Tonle Sap is the largest freshwater lake in South East Asia and is of major importance to Cambodia. The lake expands and shrinks dramatically with the seasons. From November to May, Cambodia’s dry season, the Tonl? Sap drains into the Mekong River at Phnom Penh. However, when the year’s heavy rains begin in June, the flow of the Tonl? Sap changes directions and an enormous lake forms. Tonl? Sap is home to many ethnic Vietnamese and numerous Cham communities, living in floating villages around the lake.
Banteay Srei Butterfly Centre
More than 30 species of Cambodian butterflies flutter around Banteay Srey Butterfly Centre in Siem Reap province, making it one of the largest fully enclosed butterfly centers in southeast Asia. Visitors can also learn, and see first-hand, the insects’ journey from egg to caterpillar, pupa, and finally, adult butterfly.
Phnom Tamao Wildlife Rescue Center
Nature lovers will be in their element at Phnom Tamao Wildlife Rescue Center, where animals rescued from the clutches of poachers and illegal traders are nursed back to health by Wildlife Alliance. Animals include elephants, monkeys, tigers, and sun bears. A behind-the-scenes tour is also available. Looking for Best Siem Reap Accommodation?
Cambodia’s capital is the frenetic heartbeat of the nation; a city of chaotic streets abuzz with motorbikes and car horns that can frazzle at first glance. Deserted completely during the Khmer Rouge madness and left to wither and decay, Phnom Penh has bounced back to become one of Southeast Asia’s most dynamic cities. For visitors, this is Cambodia’s most cosmopolitan destination, with a caf? and restaurant scene unrivaled in the rest of the country. It’s also home to a scattering of important historic sites that help unravel both Cambodia’s modern and ancient history. The National Museum is home to a swag of Khmer sculpture that traces the nation’s history from the pre-Angkorian age right through to the phenomenal majesty of the god-Kings of Angkor. The Royal Palace provides gorgeous examples of traditional artistry, while Tuol Sleng Museum and the killing fields of Choeung Ek speak of the horror and brutality the people of this country suffered under Khmer Rouge rule.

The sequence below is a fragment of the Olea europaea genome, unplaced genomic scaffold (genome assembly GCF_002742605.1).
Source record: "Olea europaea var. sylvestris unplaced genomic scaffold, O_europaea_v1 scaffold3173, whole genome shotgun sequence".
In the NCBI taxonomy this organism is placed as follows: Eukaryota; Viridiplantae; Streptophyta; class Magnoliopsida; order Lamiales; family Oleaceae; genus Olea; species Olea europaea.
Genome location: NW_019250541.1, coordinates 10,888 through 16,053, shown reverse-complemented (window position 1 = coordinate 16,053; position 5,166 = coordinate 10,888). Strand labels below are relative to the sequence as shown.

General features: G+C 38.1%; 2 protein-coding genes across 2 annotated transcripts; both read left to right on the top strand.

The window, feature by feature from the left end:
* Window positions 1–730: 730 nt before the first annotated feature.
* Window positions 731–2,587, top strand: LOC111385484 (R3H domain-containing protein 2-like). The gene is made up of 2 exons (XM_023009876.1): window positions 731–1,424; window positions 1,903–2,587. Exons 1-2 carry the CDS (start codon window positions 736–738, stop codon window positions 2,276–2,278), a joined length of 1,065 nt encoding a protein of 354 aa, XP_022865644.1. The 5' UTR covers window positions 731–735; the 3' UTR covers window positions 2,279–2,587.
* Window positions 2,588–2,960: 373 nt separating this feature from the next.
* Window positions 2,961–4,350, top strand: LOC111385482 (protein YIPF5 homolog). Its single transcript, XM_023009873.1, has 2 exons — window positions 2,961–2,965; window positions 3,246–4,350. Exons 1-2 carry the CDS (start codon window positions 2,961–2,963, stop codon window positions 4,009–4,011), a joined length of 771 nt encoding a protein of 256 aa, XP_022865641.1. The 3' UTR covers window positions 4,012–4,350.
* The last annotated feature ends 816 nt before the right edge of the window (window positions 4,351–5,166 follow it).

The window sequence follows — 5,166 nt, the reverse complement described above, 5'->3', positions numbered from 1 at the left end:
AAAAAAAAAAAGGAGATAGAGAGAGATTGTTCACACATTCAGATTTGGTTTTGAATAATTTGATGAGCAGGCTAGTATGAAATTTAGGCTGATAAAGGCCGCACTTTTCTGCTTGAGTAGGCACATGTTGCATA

Tonle Sap is Cambodia’s most important waterway and Southeast Asia’s largest freshwater lake. As well as being an important source of food and a vital tool for Cambodian irrigation, the lake itself is home to 170 floating villages that depend on fishing for their livelihood, with homes built directly on the water. The houses, shops, churches, schools, and temples of these villages are built on rustic buoy foundations of lashed together barrels and bamboo, and all transport is by boat. They’re a fascinating place to spend a day exploring. One of the most interesting is the sprawling village of Kompong Luong, near the town of Pursat on Tonle Sap’s western shore, although the most popular village to visit is Chong Kneas near Siem Reap.
For a touch of Indiana Jones-style temple exploring, you can’t beat Banteay Chhmar. This mammoth temple complex sits consumed by surrounding jungle in Cambodia’s lonely northwest, providing the perfect opportunity to discover the highlights without the crowds. It was built by the 12th-century Angkorian king Jayavarman VII, and the remarkable stone reliefs along its walls are some of the most intricately detailed you’ll see in the country. In particular, the spectacular bas reliefs depicting Avalokitesvara on the south wall and the dizzying array of battle scenes depicted on the eastern walls are prime examples of the Angkorian era’s artistry.